How to make openwrt build that the router's stock firmware will accept?

I have a tp link mr600 v2 router and there is already a way to install openwrt on the system using serial connection but I would like to invest some time to enable the stock firmware to accept the openwrt firmware file in upgrade.

I am new to this so would need some direction or guides, I don't know what this procedure is called.

Please provide some guidance, articles that I can read and work on this.

I am not new to programming and linux systems so I think I can do it.

If I'm not mistaken, the tplink-safeloader is the tool for this:


Analyze a stock firmware upgrade file using a hex editor and try to make sense of it - depending on the manufacturer, this may be easy or difficult. tplink-safeloader already mentioned is a likely guess for this device. You may want to have a look at the source code to understand what it does and then see what/if it applies to your device.


So compare the official firmware and openwrt firmware, then take out the differences, try to make the openwrt firmware file similar to the official firmware.

If possible, would you(or anyone) be able to share article, reading material which can help me understand what I am looking for?

First effort would be to run "strings" on the firmware image and determine similar models from the safeloader tag. You may find identical device supported albeit under different name in different (form) case. Dont flash it right away, need to confirm flash layout so that at least ethernet is UP for further activites.


Just curious, Is there some tool that can help me "smoke test" my build before flashing to actual hardware?

Attached serial cable and confirmation that OEM bootloader can reflash back OEM software as it was before your intervention.

I ran binwalk on the firmware file and was able to extract the filesystem squashfs.

This device is already supported, it's just not flashable from stock.

@imbdb In this case, I'd say the code is the documentation. I'm serious, I'm not aware of any guide for doing this. Once you've figured out the basics, it's not too hard. I can have a look later tonight when I have access to my computer. NB: I had an MR600v2, but I sold it some time ago. So while I'm familiar with the device, I cannot do any testing.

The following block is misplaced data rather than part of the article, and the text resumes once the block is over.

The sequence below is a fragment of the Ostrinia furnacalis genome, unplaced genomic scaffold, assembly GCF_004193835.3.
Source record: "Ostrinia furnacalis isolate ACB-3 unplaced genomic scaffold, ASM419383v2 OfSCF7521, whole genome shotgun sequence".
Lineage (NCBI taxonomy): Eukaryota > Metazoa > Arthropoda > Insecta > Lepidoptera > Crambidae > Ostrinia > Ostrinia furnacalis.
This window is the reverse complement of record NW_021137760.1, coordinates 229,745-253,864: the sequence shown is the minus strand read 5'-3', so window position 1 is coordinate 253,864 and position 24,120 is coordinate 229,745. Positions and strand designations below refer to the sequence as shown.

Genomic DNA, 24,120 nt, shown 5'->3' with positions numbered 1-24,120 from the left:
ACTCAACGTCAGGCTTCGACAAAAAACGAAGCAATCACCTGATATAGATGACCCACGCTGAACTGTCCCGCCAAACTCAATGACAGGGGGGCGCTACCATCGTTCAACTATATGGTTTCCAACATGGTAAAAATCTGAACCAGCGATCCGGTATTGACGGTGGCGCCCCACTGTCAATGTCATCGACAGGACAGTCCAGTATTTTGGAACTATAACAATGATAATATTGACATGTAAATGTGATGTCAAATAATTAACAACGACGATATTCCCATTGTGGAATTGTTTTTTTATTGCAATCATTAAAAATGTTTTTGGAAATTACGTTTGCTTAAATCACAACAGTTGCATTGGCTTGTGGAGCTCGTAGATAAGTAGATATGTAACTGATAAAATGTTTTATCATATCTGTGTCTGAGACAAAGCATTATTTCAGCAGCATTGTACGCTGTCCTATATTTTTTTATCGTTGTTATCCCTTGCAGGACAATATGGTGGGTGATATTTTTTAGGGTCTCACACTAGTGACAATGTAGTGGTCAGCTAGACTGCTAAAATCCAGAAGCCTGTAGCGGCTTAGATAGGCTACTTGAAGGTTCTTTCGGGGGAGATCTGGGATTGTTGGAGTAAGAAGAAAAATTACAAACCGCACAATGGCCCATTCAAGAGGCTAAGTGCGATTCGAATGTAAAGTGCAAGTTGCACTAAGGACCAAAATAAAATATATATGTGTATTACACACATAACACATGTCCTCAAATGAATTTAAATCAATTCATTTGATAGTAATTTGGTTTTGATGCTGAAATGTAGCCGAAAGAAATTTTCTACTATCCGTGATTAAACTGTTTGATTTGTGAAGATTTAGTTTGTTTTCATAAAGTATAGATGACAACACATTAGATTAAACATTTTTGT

Thanks but I don't have a serial cable, I am a total beginner and don't even know the type of serial cable that cab be used to connect to this router and where to connect it from.
I think I should first focus on understanding the whole safeloader and then move to serial cable.

I love the fact that the code is so well commented.

I have the device and I am frustrated that tplink removed the option to use that router as a wifi repeater.
So I have decided that I will make it flashable to get that option.

After running strings on firmware file, I was able to get the bootargs


The partitions look similar to the code on this file

But rom-config is no where in the file.
Am I understanding this correctly?

Partition names yes, offsets totally not.

Can you post firmware upgrade downliad page for others to "have a look"

Never attempt any of this without serial! I thought you already have this - my bad. It is very, very likely that your first attempt requires serial anyway, so make sure you have that before even thinking about coming up with a stock-flashable solution!

Firmware download link:

Firmware download page:

I am completely lost at this.
The firmware file that I have doesn't have a partition entry for serial-number in the bootargs.

And this does not work? Not upload via OEM upgrade dialog btw;a=commit;h=78110c3b5fce119d13cd45dadd33ca396c8ce197

This does work but It requires a serial connection with the router which I have no experience with.
I am trying to create a stock flashable image to avoid the serial connection.

You need serial cable. Probably worth getting on any of original MR600 threads.

A serial UART to USB adapter is easily obtained and inexpensive in most places around the world, and is a really useful tool to have. Since you said that you are not new to programming and linux, the learning curve should be pretty simple. You may need to do a little soldering, depending on the design on the router, but that's pretty simple -- usually good size pads (often through hole).